Reporting Requirement For Semi-Auto Rifles Originally Intended For More States

The House Oversight and Government Reform Committee released the first of three parts on its Final  Joint Report on Operation Fast and Furious yesterday. The report itself is 211 pages long while the three appendices comprise another 2,148 pages. To say it is detailed is an understatement.

It will take days before anyone can digest everything that is contained in the report and appendices. That said, a quick browse turned up a very interesting memorandum from then-Acting Director of ATF Kenneth Melson to Attorney General Eric Holder. (See Appendix III, page 173). The memo, received on March 26, 2010, was making the case to Holder for approval of a pilot project to use demand letters to Federal Firearms Licensees in certain states to force them to report multiple sales of semi-automatic rifles in a caliber greater than .22 and with the ability to accept detachable magazines.

This request was sent months before the Department of Justice Inspector General had released a report criticizing the effectiveness of ATF’s Project Gunrunner. Among the recommendations of the OIG’s reports was that reporting of multiple sales of long guns be explored. Melson concurred with this recommendation but said at the time “that this may require a change to the Gun Control Act which is beyond ATF’s and the Department’s authority.”

As we now know, ATF did get permission to do their one year pilot program to require reporting of multiple sales of certain rifles. It went into effect on August 14, 2011 in the Southwest Border states of Arizona, California, New Mexico, and Texas.

What makes Melson’s letter particularly interesting is that he was requesting authority from the Attorney General to not only request demand letters in the four border states but an additional eight more. These eight additional states included Colorado, Florida, Georgia, Illinois, Nevada, North Carolina, Oklahoma, and Washington State. The rationale given is that these (and the Southwest Border states) were the top 12 source states for firearms recovered and traced in Mexico in FY2009.

I think it has been assumed that the impetus for the multi-rifle reporting requirement was the Office of Inspector General’s report. As the Melson memo makes clear, ATF was pushing for this almost nine months earlier. Moreover, it was not limited to just states that bordered Mexico but major Mid-Western states such as Illinois and Southeastern states such as Florida, Georgia, and North Carolina. When you add in a state like Washington which is as far from Mexico as you could get, it doesn’t take too much of an imagination to assume that the so-called pilot program was meant to be a predecessor to rolling this out nationwide even though the Gun Control Act of 1968 did not give ATF this authority. Perhaps this is what Obama meant when he said to Sarah Brady that they were working “under the radar” on gun control.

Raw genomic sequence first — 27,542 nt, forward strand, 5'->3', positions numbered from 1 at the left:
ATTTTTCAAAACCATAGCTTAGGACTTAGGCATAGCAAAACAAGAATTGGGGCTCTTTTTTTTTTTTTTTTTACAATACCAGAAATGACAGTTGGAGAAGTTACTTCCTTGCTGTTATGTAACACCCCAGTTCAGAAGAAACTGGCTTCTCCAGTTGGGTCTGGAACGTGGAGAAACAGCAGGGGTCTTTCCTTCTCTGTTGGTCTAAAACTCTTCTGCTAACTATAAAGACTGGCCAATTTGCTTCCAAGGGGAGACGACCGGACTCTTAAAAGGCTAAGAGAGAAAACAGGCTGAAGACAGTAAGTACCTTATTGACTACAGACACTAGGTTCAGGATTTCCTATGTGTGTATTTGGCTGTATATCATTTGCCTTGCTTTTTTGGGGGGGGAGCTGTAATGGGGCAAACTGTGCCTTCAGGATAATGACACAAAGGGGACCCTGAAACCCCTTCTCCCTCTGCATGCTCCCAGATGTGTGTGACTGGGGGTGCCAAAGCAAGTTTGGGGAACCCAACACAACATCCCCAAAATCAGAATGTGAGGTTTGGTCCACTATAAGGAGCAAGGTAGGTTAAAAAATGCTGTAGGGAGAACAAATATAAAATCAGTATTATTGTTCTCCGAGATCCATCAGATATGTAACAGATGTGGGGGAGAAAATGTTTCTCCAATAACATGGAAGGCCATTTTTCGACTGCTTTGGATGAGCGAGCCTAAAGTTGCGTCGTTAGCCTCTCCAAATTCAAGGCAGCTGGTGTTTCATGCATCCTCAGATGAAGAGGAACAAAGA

There Are No Coincidences

Yesterday, the BATFE held a briefing for the media on the results regarding traces of firearms recovered in Mexico. Reporters that attended this briefing were not allowed any cameras, recording devices, or video equipment. They were only allowed pen and paper to take notes. Katie Pavlich of tweeted after the event that the moment they got into the briefing they were given a flash drive with the statistics.

The data released show that 68% of the guns submitted for tracing originated in the United States. Note that is only the guns submitted by the Mexican government. Moreover, as Larry Keane of NSSF pointed out in a tweet early this morning, no mention is made of the “Time to Crime” stat. Thus, you don’t know if the “recovered” firearms traced are ones from Operation Fast and Furious or from a burglary in El Paso in 1997.

The BATFE released this yesterday regarding the briefing on the traces.

ATF Releases Government of Mexico Firearms Trace Data

WASHINGTON – Bureau of Alcohol, Tobacco, Firearms and Explosives (ATF) today announced the release of trace information for firearms recovered in Mexico and submitted to ATF for tracing. Trace information shows that between calendar years 2007 and 2011 the Government of Mexico recovered and submitted more than 99,000 firearms to ATF for tracing. Of those firearms more than 68,000 were U.S.-sourced. More complete information will be available on the ATF website.